RISK OF DEATH WITH ATYPICAL ANTIPSYCHOTIC DRUG TREATMENT FOR DEMENTIA
October 20, 2005
Elderly patients with Alzheimer's disease and other forms of dementia who are treated with antipsychotic drugs have a higher risk of dying than those given placebos, according to a new analysis of earlier studies published in the Journal of the American Medical Association.
Researchers analyzed results of 15 studies involving more than 5,000 elderly dementia patients examining the effects of atypical antipsychotic drugs including Zyprexa, Risperdal, Seroquel and Abilify.
According to researchers:
- Patients taking atypical antipsychotics had a 54 percent increased risk of death within 12 weeks of starting treatment with medication compared with those taking a placebo.
- Among 3,353 patients taking the antipsychotic medications, there were 118 deaths, compared with 40 deaths among 1,757 patients taking placebos, or 3.5 percent and 2.3 percent, respectively.
According to Lon Schneider, lead author of the study, atypical antipsychotics might increase the risk of death because they sedate patients and confine them to bed for long periods, increasing the likelihood of developing infections. Most of the deaths in the study were attributed to cardiac problems or respiratory disorders. The drugs studied all had similar risks. Although the antipsychotic drugs have been approved for treatment of schizophrenia and bipolar disease, they have not yet been specifically approved for treatment of dementia in elderly patients.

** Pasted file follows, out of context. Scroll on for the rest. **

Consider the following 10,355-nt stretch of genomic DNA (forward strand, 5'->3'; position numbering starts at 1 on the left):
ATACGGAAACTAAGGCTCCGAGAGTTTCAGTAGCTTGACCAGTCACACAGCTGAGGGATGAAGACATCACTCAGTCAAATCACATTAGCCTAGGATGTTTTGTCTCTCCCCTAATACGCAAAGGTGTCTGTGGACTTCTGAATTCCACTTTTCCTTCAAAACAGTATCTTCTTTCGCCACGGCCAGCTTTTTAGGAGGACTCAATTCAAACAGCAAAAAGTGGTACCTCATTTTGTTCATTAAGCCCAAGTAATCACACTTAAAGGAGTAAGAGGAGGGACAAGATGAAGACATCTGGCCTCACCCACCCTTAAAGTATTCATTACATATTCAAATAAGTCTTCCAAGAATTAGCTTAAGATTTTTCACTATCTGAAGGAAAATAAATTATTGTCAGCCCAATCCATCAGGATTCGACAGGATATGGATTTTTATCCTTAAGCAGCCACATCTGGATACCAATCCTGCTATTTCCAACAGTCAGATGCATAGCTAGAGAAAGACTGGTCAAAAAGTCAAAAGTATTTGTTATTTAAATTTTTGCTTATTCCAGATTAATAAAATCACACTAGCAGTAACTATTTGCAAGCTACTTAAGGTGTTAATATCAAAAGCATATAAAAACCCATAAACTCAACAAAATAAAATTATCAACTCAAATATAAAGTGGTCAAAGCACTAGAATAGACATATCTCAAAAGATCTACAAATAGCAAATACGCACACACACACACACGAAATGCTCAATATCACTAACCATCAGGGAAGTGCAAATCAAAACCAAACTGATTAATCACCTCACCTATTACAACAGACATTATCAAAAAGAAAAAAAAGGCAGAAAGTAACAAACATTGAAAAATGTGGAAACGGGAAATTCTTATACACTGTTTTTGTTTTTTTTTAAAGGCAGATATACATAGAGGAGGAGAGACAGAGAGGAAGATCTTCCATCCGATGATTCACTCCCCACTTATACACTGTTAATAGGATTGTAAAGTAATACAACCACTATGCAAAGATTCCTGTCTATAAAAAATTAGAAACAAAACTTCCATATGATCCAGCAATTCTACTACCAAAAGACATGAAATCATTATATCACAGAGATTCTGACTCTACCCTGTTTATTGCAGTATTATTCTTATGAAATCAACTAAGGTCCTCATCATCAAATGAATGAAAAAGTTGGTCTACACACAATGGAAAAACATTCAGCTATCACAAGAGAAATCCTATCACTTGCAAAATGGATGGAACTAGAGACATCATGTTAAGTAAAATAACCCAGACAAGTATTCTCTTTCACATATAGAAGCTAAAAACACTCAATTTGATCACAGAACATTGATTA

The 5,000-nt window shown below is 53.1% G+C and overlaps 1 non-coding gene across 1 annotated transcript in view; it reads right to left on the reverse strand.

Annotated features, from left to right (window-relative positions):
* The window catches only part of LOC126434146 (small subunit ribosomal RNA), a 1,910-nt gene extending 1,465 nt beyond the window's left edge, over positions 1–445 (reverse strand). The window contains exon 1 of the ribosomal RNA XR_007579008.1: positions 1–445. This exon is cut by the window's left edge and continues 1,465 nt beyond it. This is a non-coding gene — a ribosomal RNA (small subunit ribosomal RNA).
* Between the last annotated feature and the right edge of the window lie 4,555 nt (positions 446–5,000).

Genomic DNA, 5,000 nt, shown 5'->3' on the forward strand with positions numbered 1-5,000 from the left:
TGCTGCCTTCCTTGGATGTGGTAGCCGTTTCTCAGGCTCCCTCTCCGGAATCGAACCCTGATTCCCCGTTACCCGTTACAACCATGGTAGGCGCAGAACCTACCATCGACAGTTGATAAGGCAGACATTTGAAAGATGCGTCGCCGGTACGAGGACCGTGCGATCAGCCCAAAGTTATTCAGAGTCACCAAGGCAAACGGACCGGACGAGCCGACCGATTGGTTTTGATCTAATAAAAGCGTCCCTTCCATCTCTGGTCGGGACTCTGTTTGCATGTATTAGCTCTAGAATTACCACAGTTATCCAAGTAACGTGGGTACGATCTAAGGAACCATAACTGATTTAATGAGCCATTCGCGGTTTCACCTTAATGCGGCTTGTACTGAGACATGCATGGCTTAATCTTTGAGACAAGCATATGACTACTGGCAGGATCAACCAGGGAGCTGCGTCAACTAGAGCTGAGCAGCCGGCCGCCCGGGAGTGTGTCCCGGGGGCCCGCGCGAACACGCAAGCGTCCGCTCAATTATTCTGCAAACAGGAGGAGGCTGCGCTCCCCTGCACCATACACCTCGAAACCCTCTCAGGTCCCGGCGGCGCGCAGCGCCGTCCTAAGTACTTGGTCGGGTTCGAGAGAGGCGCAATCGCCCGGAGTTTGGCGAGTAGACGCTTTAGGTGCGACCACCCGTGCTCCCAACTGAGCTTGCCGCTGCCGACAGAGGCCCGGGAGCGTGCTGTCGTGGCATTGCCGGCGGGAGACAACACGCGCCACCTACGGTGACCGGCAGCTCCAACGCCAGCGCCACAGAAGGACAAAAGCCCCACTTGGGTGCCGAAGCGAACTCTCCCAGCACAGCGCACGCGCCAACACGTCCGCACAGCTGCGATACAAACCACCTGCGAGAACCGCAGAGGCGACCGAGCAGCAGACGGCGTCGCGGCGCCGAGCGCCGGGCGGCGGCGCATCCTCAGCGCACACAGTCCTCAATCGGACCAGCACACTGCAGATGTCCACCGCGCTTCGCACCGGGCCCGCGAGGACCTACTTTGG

Source: Lon S. Schneider, Karen S. Dagerman and Philip Insel, "Risk of Death With Atypical Antipsychotic Drug Treatment for Dementia: Meta-analysis of Randomized Placebo-Controlled Trials," Vol. 294, No. 15, October 19, 2005.
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